10 Things You Should Never Do at Work

(Image Credit: Olly)
(Image Credit: Olly)

So you got a new job? Congrats! Working in a new place is exciting, but also a big adjustment. If you’re unsure of how to present yourself, avoid an awkward  faux pas and check out this list of 10 Things You Should Never Do at Work so you at least know what not to do.

 

1. Avoid doing something because it’s “not your job”

So what if something isn’t in your job description? Just do what is asked of you to your best ability, regardless of whether it’s what you signed up for or not. The more good work you do, the better appreciated you will be.

 

2. Look for another job on the job

There’s no denying that some of us hate our jobs. It can take years to find work that you’re satisfied doing on a daily basis. Until this point, though, save the job searches for when you’re out of the office. If your boss finds out that you’re looking elsewhere (especially if it’s on her watch), it’s a safe bet that you probably won’t have that job you hate for too much longer. Or a reference.

 

3. Talk about anything that wouldn’t be OK for the whole office to hear

If you’re in a small space, or even a big open one, it’s almost impossible to keep any conversation a secret. Keep your chit chat office appropriate, and avoid gossip that could affect anyone you work with.

 

4. Spend half your day on websites unrelated to work

No matter how bored you get, try to stay off of all your favorite social media sites. It looks like you couldn’t care less about doing the work assigned to you or trying to get ahead if your screen is constantly filled with fashion blogs and the Kardashians. If you really get that bored, ask your boss if there’s anything else that can be done.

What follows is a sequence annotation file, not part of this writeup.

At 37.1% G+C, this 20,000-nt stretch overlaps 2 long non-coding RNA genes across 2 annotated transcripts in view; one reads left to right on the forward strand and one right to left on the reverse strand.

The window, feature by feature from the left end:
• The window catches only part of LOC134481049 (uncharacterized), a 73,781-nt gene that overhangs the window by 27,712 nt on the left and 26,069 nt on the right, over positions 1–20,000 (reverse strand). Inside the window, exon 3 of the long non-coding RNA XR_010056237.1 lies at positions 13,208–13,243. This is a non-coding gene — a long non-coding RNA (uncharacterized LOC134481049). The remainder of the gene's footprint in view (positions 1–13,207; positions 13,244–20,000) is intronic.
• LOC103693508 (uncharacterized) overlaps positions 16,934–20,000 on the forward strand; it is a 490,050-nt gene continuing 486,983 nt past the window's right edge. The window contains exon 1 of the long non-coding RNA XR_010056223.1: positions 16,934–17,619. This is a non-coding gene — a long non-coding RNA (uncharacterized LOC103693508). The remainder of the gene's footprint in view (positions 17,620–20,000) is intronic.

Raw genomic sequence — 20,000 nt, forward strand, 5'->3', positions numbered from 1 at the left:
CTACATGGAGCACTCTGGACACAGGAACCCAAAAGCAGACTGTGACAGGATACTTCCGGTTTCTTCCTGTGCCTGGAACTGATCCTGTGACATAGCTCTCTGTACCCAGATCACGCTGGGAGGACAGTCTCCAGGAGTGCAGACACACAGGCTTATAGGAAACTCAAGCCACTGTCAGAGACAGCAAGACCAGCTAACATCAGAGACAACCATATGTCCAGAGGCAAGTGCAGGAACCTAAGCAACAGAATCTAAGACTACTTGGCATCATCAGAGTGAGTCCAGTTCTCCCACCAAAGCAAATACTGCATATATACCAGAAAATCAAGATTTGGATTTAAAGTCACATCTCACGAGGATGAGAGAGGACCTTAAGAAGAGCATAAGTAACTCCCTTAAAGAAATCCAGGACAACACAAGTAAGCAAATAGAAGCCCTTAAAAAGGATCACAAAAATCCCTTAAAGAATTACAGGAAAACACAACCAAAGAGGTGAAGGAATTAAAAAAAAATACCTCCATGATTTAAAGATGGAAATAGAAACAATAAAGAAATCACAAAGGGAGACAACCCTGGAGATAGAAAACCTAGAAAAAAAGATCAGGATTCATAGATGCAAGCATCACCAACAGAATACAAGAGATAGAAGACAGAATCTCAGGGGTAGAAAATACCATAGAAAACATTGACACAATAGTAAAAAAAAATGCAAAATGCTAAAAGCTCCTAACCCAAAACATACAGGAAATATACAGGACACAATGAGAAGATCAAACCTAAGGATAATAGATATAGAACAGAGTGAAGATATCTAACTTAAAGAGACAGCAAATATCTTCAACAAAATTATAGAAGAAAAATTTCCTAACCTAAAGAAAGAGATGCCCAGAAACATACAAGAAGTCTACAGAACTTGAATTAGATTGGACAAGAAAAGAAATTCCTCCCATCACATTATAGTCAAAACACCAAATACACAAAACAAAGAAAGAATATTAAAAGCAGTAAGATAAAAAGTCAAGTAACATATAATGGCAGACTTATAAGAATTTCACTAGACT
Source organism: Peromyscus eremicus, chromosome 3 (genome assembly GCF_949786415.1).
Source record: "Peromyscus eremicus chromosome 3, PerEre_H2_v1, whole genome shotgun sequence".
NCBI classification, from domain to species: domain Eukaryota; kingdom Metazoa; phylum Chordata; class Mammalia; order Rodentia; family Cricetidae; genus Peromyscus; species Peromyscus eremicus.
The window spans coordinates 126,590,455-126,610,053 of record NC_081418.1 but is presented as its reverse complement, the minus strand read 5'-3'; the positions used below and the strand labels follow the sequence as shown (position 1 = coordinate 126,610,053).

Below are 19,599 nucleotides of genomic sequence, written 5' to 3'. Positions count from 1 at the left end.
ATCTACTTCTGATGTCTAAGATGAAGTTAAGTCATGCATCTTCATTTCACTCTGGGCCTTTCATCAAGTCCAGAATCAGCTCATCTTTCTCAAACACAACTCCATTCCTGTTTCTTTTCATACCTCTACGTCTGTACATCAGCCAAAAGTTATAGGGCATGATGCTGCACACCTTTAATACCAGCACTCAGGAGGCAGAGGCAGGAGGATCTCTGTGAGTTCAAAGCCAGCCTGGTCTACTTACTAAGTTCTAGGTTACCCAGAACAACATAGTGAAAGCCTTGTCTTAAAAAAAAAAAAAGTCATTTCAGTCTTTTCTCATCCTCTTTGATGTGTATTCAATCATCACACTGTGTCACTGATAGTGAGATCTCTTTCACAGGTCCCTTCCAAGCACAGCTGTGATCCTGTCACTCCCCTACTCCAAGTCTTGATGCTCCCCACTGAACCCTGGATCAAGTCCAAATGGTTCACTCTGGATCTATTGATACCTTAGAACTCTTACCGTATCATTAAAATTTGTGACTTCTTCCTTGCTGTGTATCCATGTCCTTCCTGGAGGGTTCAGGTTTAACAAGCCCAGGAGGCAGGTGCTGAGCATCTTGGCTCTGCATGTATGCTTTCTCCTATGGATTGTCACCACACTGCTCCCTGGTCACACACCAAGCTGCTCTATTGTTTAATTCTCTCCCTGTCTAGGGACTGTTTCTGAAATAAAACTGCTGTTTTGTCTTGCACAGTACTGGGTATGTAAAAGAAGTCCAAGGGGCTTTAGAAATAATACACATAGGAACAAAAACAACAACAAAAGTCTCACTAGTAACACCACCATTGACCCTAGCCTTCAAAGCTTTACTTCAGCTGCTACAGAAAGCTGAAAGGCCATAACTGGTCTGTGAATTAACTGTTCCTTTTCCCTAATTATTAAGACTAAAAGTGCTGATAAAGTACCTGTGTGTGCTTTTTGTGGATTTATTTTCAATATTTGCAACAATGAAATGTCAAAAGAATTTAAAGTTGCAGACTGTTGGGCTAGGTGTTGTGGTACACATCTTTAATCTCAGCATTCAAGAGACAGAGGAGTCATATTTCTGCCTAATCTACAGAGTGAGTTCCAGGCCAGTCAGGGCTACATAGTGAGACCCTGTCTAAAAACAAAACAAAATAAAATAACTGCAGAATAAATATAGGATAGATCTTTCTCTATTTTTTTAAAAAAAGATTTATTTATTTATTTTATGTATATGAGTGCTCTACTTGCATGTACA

5. Take personal calls in the office

Even if you don’t care if your coworkers hear about your personal life, they probably would rather not. I can tell you with certainty that when someone’s yelling on the phone about his car problems three times a day, there will be lots of eye-rolls that ensue.

 

6. Make every day casual Friday

You’ve probably heard the phrase “dress for the job you want.” I find this to be good advice. If you’re dressing on-par with your boss, people will naturally see you as being more professional. If you throw on a wrinkled shirt and jeans, there will probably be a lower level of respect. It may seem like common sense, but it can be tempting to dress down when all of your colleagues are.

 

7. Hold grudges

It’s almost impossible to never have any tiffs at your workplace. People don’t always see eye-to-eye, can make mistakes, and generally just get in bad moods every once in a while. Try not to take it personally. If you do, it can make for an awkward and unpleasant work environment.

 

8. Bring in anything with a strong scent

Save the weird lunches and overpowering perfumes for another time and place. Strong smells are distracting and probably super irritating to the poor person in the cubicle next to you. Don’t subject them to that.

 

9. Act like your boss is your equal

She might be the “cool boss,” but don’t get too comfortable. Always keep an air of professionalism between you two to avoid making her uncomfortable with your overly-casual attitude.

 

10. Burn bridges

There’s nothing worse than investing time in a job that you can’t even use to your benefit in the future. Stay on good terms with your boss and coworkers. Don’t quit with two hours’ notice. Don’t write an angry letter that you’ll regret. Just keep cool and remember that you don’t have to keep the job for the rest of your life.
None of us are perfect, so it’s quite possible that you’ll catch yourself doing one of the things on this list at some point in your career; I know I have. Try to avoid them as often as possible, and if you do mess up, try to keep this advice in mind while you build that reputation back up!

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I was born and raised in New Jersey, but after attending the University of Vermont, Burlington, VT, has become my home away from home. I’ll take Netflix and my couch over a night out every time, and I’m very happy to spend my (increasingly rarer) spare moments reading and writing.

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